Steam back at ‘highest’ adhesion line in UK

By Hugh Dougherty

STEAM returned to the normally diesel-operated Leadhills & Wanlockhead Railway over the weekend of July 29-30.

Nick Williams and his support crew brought Andrew Barclay 0-4-0T Jack from the locomotive’s base at the Leighton Buzzard Railway to tackle the climb to Hillend summit.

Jack was coaled before leaving Leadhills with the first train of the day. HUGH DOUGHERTY

The summit, at Glengonnar Halt, stands at 1498ft above sea level and is the highest point reached by an adhesion railway in the UK, but the five-ton engine, which dates from 1903, showed its mettle, and ran for 35 miles over the two days, propelling the line’s normal three-coach passenger rake, up the stiff gradient with flying colours.

Fine style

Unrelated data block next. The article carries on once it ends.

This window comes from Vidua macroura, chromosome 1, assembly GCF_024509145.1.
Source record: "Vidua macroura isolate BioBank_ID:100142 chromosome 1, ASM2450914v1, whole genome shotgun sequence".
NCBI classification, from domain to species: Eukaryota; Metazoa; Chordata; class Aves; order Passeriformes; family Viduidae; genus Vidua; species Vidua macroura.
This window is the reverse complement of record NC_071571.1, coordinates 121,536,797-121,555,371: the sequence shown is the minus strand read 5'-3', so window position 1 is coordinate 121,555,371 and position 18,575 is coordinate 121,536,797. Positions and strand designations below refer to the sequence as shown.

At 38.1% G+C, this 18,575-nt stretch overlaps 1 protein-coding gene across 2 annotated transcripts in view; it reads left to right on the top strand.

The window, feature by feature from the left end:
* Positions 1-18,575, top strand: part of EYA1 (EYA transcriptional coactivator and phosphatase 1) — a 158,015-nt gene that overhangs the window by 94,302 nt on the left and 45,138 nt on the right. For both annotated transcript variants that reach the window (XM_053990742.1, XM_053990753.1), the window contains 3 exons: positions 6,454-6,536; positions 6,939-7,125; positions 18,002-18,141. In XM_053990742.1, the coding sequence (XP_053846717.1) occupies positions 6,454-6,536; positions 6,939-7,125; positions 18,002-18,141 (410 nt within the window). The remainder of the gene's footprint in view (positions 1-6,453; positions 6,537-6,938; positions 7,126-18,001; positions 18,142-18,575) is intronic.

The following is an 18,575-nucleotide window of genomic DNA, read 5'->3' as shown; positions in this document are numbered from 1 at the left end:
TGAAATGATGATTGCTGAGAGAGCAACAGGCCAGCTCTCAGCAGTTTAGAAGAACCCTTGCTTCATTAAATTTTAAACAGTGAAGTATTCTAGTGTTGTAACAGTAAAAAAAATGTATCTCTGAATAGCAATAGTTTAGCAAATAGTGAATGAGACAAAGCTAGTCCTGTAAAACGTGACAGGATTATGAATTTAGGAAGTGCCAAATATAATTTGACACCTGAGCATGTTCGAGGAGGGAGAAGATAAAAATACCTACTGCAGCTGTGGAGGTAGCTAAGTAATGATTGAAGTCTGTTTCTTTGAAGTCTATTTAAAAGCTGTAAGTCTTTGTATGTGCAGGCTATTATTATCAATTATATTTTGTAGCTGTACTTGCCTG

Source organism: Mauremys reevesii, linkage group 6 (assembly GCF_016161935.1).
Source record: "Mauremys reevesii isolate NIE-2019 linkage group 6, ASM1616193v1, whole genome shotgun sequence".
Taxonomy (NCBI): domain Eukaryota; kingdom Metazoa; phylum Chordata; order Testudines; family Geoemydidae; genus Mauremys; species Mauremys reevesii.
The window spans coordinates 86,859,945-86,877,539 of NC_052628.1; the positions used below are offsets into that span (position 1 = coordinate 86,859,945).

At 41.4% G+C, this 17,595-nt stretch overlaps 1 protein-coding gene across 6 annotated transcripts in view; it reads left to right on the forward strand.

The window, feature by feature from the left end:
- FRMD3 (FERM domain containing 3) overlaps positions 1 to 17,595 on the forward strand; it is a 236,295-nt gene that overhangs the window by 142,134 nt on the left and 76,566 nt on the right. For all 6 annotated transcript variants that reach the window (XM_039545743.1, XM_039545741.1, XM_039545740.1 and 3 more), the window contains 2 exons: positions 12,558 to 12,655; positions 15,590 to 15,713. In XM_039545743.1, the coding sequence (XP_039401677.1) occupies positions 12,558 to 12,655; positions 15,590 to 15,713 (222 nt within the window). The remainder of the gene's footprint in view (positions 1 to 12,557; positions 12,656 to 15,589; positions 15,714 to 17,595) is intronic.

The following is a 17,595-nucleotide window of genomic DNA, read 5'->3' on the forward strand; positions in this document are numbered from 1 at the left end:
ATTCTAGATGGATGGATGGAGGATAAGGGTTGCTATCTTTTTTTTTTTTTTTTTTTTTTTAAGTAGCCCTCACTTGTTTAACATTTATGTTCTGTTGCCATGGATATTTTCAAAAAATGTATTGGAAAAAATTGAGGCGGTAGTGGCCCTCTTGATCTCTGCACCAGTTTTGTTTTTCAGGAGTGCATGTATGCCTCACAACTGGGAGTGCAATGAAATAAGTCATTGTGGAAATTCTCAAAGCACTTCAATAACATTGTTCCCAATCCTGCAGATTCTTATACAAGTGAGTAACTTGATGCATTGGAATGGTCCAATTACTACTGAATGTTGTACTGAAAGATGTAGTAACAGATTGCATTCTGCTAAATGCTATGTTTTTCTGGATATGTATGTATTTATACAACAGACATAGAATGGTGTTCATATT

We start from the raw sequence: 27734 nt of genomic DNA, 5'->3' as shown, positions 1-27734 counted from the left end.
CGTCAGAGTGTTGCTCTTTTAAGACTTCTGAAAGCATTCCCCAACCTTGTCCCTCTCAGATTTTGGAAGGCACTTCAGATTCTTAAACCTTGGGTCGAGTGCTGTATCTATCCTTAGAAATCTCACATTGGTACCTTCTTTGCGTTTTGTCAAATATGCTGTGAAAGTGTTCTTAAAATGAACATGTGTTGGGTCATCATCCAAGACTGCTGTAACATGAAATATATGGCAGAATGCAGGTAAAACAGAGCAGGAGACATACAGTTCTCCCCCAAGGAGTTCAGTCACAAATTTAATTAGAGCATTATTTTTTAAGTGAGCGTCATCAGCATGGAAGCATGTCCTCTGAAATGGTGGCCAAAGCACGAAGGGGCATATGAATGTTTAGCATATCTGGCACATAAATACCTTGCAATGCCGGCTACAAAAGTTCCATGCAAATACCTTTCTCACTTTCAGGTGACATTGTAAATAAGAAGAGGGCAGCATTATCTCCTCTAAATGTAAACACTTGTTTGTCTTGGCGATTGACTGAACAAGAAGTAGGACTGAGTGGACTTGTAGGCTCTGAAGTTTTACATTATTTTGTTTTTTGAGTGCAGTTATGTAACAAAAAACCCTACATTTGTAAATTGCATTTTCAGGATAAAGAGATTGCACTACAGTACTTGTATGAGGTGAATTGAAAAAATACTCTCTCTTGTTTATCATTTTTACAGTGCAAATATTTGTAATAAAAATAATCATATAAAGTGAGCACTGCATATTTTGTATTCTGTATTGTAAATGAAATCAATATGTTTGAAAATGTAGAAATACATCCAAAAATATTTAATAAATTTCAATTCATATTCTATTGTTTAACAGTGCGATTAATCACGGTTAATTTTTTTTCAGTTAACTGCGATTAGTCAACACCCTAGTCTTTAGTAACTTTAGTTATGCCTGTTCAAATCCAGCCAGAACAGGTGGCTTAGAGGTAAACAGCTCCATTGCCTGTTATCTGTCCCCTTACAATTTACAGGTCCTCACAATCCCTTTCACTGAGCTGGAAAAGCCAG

Jack, which made the 300-mile eight-hour journey north to Leadhills on Graham Morris’s, 1972-built Atkinson, tractor and trailer unit, was unloaded, already lit up and raising steam, at 9am on the Saturday, and headed the first train of the day at 10.10am.

Full steam ahead, crossing a minor road on the climb to Glengonnar. HUGH DOUGHERTY

It climbed to Glengonnar in fine style, raising the echoes against the wild Lowther Hills, which stood in remarkable contrast to the grime of Edinburgh’s Granton gasworks, where the locomotive began its career.

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